One of the things it is important for people to understand is that there is no account taken of the current energy bills. Simply because how one person uses a home could be very different from another person. A bachelor living in a house who may not be there much of the time will use far less energy than a young couple with three kids and a young baby.

And how much can a person expect to pay out for the assessment? 

It is an open market. We have no mandate to set prices and we don’t want to be guiding. The lowest price may not be the best one for you to look for. It depends on what additional services you want. Some assesors offer a lot of value-added services. Not only will they give you the certificate and the adviser report – they will help you work through the adviser’s report and decide which items you should be investing in.

Finally and most importantly – is this going to save me any money? 

Absolutely. A modern three-bedroom semi built within the current regulations – you might expect a heating bill to be as low as €500. If you took that same semi built back in the 1970s, you could expect the heating bill on that to be €2,000.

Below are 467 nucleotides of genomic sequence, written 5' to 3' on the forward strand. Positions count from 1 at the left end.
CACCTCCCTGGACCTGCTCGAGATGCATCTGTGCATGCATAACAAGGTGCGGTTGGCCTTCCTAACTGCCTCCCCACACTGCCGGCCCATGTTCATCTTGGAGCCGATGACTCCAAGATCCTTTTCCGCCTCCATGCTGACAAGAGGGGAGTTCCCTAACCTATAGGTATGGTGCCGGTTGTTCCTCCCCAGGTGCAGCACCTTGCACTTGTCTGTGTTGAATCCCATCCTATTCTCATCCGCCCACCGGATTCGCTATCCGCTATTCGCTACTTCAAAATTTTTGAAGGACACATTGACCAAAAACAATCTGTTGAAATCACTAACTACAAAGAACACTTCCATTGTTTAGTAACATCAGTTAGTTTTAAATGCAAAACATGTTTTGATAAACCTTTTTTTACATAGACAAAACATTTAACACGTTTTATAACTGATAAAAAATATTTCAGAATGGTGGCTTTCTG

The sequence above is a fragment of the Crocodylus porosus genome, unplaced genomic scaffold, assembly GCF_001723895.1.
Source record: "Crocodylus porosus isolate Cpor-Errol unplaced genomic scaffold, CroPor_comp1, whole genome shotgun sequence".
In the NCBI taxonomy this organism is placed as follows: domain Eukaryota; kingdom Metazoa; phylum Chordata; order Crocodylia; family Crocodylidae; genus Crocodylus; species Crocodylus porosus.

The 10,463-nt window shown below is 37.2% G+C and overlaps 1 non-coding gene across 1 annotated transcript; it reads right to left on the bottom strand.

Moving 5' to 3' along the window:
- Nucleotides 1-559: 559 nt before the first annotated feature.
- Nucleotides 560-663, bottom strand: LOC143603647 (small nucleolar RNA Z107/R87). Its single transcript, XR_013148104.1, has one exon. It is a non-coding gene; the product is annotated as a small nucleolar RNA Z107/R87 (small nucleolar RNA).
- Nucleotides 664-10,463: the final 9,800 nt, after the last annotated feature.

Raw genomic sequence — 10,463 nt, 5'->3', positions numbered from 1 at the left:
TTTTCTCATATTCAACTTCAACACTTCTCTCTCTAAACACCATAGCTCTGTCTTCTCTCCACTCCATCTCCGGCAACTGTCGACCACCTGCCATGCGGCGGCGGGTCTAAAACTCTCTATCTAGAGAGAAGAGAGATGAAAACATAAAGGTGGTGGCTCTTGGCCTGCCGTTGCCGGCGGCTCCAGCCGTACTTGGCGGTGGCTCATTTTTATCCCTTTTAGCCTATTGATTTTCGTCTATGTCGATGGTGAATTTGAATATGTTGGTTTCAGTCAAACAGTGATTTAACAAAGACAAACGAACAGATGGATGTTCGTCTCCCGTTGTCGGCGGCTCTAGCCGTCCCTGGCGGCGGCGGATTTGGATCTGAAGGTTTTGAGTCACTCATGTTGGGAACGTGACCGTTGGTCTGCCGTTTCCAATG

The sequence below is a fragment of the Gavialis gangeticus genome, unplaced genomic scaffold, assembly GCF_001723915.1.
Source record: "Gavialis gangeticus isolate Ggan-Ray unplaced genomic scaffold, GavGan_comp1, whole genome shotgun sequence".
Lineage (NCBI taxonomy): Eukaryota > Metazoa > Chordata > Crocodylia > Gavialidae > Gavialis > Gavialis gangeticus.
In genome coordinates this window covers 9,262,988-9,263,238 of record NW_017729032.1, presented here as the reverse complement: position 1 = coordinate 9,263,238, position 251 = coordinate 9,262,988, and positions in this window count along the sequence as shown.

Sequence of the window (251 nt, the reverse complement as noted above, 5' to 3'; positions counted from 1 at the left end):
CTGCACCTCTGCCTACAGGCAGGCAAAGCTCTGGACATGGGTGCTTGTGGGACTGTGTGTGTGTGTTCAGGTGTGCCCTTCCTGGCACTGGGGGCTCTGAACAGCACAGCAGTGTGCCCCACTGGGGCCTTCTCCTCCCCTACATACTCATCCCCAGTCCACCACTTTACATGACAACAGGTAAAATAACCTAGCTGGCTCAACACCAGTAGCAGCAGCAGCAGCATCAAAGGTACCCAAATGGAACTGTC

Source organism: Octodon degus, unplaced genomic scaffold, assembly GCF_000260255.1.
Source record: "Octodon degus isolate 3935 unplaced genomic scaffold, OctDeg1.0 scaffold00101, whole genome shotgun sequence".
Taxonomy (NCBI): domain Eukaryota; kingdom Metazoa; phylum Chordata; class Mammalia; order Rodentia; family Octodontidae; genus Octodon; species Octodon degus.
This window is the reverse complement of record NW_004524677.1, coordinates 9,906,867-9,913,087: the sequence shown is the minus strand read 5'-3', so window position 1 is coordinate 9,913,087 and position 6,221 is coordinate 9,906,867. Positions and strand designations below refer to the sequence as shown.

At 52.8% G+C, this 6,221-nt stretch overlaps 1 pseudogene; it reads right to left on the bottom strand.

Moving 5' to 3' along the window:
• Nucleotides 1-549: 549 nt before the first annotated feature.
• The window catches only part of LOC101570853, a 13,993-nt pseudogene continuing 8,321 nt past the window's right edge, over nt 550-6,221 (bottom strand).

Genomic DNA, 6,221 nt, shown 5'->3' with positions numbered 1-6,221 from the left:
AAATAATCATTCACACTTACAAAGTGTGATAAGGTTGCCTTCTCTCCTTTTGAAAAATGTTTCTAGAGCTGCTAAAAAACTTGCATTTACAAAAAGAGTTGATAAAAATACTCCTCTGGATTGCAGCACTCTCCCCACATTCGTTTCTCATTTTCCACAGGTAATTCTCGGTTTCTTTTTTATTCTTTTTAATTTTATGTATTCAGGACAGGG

Although, as I said, they might on the other hand chose to not heat it as comfortably. To turn the tempreture down to 19 degrees from 20 degrees. That in itself will knock €200 of their bill. They’re are a little less comfortable but it is about how they use it as well.

Tom Halpin’s top tips on BER ratings…

  • Any property being sold or rented has to have a BER rating.
  • Having a good BER rating can help the performance of your house when you are selling or renting it out.
  • Shop around when getting someone to do a BER audit on your house as prices vary.
  • Improving the BER rating of your house will reduce your heating bills in the long run.
  • BER ratings are always the property owner’s responsibility.

Find out more about BER Ratings on the SEAI’s website here. 

Read: Review: Will the Nest Thermostat help reduce your heating bill?

Also: Irish homes are a lot warmer than they were 10 years ago